We often times hear the saying that the requirements are the what and the design is the how. As I have written on this blog before this is not an adequate description of the differences between the types of requirements. The reason is captured in one of my favorite sayings “one level’s requirement is another level’s design.” What I mean by this is that a stakeholder may have a requirement to reduce the shopping cart abandonment rate of their site. At the next level of detail someone may propose a few different methods for reducing the shopping cart abandonment rate. For example, they may want to reduce the number of steps in the checkout process, they may want to provide the capability to save the shopping cart to make purchases later or they may want to provide free shipping. Each of these is a how to the what of “reduce the shopping cart abandonment rate.” If you then consider the next level of detail which explores the specific features of saving a cart for later or reducing the checkout process, you will certainly find more how’s which answer the what of the level above. What really defines your levels is the people who are doing the defining, how you want to structure your organization and the specialties that your team has.
At the executive level stakeholders define the corporate strategy and define the means by which the IT organization will change the internal systems to support that strategy. For example, if the marketing organization has a push to improve the return on marketing spend by 25%, then the IT organization may need to create systems to support the capture and analysis of marketing spend dollars. The executives may understand, in a general sense, the features that are necessary to make this work and the general algorithms they want to use to determine marketing spend ROI. However they probably don’t understand all the possible types of programs and every detail for how to measure that return.
At the implementation level, the IT organization understands the technology (SAP or Java for example) that they will use to implement the systems but not necessarily the algorithms that the business needs to actually calculate the ROI of the various types of marketing programs.
Sandwiched in the middle are the people “in the business” who run the marketing programs and who understand their effectiveness. They will be using the systems on a daily basis but they could calculate the return of the marketing programs on paper if they had. The IT systems are just a bonus to improve their efficiency and accuracy.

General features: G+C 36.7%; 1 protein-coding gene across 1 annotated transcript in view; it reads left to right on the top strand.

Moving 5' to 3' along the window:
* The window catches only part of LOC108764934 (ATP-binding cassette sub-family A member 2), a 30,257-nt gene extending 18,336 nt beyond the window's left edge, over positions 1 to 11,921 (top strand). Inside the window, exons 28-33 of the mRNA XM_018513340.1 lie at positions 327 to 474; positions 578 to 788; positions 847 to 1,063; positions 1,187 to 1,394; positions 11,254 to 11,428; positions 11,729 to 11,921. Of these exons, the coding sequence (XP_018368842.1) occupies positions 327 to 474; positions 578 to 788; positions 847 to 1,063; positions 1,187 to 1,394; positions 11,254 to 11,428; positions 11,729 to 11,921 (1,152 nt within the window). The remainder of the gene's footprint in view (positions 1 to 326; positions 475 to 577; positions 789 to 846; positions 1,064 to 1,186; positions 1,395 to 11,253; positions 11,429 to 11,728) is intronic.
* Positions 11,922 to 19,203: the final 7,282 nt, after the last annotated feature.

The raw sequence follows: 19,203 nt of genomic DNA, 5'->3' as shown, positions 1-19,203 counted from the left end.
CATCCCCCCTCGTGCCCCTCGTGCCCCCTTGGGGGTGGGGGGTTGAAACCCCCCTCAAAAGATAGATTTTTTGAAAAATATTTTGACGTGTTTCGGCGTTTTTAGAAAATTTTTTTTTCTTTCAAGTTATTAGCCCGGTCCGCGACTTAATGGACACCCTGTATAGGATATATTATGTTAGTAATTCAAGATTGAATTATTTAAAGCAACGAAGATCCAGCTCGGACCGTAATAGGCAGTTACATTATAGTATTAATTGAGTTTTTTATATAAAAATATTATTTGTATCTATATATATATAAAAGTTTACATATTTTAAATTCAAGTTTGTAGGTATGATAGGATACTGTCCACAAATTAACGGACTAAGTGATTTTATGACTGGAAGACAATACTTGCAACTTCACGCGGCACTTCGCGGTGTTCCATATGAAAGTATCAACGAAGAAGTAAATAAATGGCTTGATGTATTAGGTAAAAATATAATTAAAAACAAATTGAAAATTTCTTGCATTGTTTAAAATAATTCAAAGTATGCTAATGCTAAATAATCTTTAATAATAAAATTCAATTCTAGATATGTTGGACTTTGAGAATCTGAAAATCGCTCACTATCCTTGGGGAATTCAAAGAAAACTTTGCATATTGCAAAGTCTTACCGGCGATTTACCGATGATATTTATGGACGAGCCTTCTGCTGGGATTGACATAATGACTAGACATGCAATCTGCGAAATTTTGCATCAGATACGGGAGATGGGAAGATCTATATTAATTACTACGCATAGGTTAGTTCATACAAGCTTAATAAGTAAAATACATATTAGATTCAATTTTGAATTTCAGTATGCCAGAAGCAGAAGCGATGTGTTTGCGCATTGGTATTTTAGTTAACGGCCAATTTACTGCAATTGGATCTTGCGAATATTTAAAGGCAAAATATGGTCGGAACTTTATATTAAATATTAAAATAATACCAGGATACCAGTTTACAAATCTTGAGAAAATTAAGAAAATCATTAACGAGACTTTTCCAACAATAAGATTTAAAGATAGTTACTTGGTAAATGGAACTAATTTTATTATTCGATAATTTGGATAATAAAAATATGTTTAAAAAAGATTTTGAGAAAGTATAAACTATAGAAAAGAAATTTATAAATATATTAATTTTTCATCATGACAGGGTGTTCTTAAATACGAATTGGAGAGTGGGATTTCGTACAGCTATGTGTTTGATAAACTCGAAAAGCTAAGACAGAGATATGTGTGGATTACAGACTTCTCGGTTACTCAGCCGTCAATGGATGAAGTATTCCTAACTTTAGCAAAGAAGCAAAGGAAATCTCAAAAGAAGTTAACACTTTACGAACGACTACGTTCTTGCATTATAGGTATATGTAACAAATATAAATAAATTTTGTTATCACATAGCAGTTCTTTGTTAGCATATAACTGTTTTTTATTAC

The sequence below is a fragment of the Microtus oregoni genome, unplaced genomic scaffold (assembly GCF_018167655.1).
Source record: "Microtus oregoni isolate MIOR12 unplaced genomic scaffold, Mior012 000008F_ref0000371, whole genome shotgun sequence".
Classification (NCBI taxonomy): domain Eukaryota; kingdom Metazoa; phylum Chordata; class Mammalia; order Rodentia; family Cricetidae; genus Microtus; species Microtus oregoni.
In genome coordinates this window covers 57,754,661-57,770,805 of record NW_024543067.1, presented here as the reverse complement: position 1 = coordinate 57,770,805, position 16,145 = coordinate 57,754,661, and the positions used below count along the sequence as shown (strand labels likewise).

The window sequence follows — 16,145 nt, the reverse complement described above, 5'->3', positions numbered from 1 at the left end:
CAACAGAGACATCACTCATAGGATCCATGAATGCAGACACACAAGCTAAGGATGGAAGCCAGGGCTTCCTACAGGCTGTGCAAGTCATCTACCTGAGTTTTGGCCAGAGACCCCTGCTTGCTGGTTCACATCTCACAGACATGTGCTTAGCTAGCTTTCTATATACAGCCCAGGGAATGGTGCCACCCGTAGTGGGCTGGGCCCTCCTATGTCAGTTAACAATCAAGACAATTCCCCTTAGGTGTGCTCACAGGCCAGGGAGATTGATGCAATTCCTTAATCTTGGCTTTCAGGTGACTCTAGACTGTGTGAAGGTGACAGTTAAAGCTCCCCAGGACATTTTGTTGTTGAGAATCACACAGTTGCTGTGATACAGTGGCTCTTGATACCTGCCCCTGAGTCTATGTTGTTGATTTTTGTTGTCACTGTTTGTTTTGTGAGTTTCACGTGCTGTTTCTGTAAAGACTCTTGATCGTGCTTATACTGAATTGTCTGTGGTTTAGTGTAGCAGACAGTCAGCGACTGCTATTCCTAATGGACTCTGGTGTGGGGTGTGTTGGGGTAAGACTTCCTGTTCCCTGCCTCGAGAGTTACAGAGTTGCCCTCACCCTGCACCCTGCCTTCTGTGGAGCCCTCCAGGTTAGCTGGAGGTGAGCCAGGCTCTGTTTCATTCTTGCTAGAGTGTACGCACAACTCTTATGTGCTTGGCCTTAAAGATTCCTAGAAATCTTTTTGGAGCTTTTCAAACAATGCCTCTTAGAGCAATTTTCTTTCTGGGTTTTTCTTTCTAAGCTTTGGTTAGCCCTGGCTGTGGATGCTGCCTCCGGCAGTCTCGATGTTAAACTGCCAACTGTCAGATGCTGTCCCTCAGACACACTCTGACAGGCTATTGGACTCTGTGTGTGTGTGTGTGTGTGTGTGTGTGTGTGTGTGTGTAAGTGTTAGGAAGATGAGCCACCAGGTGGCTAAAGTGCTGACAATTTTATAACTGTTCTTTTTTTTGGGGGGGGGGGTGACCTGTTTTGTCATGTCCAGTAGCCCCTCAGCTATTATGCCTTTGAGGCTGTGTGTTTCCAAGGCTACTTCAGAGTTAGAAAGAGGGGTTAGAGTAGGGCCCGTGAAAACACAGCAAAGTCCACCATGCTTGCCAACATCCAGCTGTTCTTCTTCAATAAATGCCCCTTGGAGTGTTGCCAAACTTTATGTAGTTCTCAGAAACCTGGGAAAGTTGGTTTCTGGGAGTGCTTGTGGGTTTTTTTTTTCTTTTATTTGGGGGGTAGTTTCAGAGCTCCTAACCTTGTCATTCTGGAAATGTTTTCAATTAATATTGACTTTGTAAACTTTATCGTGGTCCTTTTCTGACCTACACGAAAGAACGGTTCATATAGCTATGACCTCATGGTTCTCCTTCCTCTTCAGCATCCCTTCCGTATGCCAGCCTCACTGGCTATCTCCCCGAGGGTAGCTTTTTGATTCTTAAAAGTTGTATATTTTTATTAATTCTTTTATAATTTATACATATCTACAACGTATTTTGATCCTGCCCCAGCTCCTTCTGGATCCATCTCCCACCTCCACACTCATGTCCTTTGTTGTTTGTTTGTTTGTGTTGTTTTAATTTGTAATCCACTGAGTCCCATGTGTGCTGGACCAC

The answer to the question of what vs. how, requirements vs. design or BRD vs SRS, hinges then on the roles in the organization and the types of requirements information that they specialize in producing.
Here is a simple model for the lead roles for the requirements portion of the effort. Keep in mind that you could have user interface designers, developers, project managers and other types of specialists.
Executive Stakeholder/Business Champion
Understands the organizational strategy and determines the general product concepts and features of programs in the portfolio that map to the strategy.
Profit and Loss Commitments
Business Program Manager
Understands the day to day business operations concept (marketing, sales, legal, finance, HR, operations) and the business benefit of the product concept. Determines the specific business problems to be solved, determines the business benefit and redesigns the business processes to achieve the business value.
Business Process Redesign
IT Product Manager
Understands the business benefit. Understands the business processes and IT systems. Manages between what IT is capable of providing and what the business would like to be able to do. Determines what features will solve the business problems and how the system will work from a user point of view based on discussions with the business program manager.
Understands the technical solution and the systems architecture. Determines the best technical solution and how long it will take to implement the features based on a description provided by the product manager.